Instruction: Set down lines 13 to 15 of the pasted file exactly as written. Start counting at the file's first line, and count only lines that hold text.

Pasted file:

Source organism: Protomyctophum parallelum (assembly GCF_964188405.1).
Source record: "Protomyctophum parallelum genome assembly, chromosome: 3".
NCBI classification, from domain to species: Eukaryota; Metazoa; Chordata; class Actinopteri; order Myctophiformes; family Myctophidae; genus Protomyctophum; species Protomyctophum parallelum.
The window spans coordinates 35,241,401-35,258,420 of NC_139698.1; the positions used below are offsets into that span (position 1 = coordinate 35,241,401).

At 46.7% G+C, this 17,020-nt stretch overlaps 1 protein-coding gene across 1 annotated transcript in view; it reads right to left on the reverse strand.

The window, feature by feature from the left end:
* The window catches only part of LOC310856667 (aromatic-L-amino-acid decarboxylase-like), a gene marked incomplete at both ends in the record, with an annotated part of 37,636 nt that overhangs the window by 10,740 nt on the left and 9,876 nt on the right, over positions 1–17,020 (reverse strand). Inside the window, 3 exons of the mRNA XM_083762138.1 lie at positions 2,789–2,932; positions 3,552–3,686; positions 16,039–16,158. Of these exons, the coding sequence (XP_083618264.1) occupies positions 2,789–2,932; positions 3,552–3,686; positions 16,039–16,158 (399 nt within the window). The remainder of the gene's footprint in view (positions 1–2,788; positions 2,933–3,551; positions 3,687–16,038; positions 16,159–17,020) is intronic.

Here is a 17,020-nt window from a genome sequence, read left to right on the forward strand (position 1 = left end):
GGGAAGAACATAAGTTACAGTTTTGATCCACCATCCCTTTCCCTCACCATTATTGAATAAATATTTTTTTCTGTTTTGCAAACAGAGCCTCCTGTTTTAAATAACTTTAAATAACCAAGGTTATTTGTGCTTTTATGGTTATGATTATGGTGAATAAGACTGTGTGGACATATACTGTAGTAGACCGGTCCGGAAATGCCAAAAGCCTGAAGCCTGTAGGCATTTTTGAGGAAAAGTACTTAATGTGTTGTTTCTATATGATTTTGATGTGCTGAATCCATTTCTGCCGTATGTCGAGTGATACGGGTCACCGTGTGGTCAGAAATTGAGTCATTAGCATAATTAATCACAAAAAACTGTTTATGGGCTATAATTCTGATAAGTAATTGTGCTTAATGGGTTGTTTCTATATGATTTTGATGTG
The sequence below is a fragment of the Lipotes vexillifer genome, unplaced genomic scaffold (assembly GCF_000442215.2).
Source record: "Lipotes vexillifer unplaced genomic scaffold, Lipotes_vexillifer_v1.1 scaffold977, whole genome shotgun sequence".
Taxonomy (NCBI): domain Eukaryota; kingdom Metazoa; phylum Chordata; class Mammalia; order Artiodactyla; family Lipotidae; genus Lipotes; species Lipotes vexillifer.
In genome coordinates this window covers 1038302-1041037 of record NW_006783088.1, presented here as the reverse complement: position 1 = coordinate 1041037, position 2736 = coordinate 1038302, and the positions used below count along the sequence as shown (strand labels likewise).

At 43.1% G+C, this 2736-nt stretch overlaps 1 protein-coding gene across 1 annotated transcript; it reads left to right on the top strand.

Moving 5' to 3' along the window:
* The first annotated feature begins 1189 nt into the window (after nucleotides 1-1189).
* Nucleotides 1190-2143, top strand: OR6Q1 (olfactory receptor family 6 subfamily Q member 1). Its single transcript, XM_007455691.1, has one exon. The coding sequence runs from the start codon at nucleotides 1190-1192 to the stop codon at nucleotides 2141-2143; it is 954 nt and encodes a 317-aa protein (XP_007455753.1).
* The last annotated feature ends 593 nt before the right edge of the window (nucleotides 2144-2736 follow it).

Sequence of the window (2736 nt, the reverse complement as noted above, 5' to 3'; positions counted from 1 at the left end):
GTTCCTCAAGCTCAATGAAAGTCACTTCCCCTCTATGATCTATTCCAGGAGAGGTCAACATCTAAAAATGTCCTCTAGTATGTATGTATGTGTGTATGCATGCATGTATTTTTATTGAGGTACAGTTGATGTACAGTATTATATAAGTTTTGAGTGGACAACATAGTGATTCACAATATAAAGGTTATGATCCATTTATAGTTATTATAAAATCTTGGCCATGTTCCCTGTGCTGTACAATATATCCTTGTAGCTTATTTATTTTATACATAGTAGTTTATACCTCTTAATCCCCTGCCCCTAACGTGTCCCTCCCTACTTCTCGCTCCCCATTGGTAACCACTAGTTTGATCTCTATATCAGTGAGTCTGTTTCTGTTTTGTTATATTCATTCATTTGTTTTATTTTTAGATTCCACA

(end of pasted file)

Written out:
In genome coordinates this window covers 1038302-1041037 of record NW_006783088.1, presented here as the reverse complement: position 1 = coordinate 1041037, position 2736 = coordinate 1038302, and the positions used below count along the sequence as shown (strand labels likewise).

At 43.1% G+C, this 2736-nt stretch overlaps 1 protein-coding gene across 1 annotated transcript; it reads left to right on the top strand.

Moving 5' to 3' along the window: